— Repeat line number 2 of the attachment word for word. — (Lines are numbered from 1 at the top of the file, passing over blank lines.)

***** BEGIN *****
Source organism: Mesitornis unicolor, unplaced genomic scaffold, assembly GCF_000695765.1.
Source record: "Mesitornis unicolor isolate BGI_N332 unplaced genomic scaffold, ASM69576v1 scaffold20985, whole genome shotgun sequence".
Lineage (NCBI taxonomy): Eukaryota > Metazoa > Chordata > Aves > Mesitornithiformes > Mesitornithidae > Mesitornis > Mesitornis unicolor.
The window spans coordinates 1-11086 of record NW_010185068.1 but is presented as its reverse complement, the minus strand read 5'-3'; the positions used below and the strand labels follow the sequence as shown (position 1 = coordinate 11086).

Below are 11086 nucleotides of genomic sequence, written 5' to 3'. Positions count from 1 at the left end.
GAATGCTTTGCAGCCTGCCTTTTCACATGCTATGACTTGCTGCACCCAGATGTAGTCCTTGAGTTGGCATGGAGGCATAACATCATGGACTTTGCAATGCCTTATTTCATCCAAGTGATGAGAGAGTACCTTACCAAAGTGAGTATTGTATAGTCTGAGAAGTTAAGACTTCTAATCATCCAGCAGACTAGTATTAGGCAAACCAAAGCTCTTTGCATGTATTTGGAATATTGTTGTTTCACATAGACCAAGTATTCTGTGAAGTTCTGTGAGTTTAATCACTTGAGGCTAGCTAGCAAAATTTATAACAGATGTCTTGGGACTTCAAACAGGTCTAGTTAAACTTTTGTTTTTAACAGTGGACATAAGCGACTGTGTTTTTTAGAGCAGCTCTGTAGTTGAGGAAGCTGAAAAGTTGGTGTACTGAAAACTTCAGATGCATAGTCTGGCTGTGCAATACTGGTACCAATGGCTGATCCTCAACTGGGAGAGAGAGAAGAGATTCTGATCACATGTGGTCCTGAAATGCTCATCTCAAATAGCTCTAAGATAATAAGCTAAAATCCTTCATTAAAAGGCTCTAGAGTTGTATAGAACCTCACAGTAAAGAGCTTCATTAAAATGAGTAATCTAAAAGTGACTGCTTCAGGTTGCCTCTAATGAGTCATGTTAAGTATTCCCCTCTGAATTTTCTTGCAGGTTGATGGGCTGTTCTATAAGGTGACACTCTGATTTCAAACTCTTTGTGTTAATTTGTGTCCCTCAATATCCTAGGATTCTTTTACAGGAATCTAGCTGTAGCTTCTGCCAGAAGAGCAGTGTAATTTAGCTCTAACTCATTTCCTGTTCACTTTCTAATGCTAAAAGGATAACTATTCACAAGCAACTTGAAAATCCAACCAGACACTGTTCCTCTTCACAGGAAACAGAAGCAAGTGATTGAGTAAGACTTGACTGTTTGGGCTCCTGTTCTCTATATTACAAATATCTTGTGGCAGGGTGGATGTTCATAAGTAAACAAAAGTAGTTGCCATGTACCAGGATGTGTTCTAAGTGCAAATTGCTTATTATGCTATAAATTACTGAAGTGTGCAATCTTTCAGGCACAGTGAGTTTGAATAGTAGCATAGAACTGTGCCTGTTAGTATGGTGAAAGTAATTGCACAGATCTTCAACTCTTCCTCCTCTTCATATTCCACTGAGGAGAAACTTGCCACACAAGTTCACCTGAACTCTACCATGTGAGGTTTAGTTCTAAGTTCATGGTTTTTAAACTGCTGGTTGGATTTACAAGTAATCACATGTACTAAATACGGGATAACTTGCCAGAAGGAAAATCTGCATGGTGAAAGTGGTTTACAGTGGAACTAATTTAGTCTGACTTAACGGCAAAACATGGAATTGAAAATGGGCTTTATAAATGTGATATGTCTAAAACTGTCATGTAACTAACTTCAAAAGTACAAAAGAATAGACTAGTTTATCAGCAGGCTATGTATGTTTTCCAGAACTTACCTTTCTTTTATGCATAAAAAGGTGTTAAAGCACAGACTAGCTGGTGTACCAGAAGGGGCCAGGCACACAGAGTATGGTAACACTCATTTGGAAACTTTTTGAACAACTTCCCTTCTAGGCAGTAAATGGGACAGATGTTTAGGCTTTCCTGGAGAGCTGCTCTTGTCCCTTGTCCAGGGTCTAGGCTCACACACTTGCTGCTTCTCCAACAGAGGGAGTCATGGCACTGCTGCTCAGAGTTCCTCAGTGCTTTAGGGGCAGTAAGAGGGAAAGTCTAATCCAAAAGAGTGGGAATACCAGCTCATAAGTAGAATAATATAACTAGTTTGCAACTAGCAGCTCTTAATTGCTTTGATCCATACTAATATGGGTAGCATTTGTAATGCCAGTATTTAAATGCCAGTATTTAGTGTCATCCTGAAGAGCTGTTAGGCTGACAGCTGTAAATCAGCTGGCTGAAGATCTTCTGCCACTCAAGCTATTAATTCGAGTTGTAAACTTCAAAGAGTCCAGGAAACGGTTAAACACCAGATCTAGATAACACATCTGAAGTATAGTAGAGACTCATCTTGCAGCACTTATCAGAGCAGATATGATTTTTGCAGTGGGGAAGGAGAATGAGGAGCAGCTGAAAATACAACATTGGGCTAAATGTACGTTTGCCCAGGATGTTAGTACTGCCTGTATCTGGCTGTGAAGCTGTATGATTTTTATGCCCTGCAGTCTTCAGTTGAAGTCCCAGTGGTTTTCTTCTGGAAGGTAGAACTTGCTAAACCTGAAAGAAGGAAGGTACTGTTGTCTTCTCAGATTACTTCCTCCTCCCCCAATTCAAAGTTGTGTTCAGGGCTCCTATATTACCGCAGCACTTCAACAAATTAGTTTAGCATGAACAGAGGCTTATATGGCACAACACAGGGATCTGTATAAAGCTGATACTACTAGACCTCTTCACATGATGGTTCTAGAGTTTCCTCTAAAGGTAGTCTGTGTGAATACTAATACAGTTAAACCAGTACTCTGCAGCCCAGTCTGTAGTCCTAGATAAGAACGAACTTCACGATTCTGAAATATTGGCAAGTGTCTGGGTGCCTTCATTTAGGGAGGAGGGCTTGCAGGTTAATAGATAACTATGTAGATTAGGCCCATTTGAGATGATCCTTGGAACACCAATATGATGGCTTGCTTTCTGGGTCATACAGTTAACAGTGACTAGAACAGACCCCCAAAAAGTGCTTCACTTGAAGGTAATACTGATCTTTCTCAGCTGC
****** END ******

Source record: "Mesitornis unicolor isolate BGI_N332 unplaced genomic scaffold, ASM69576v1 scaffold20985, whole genome shotgun sequence".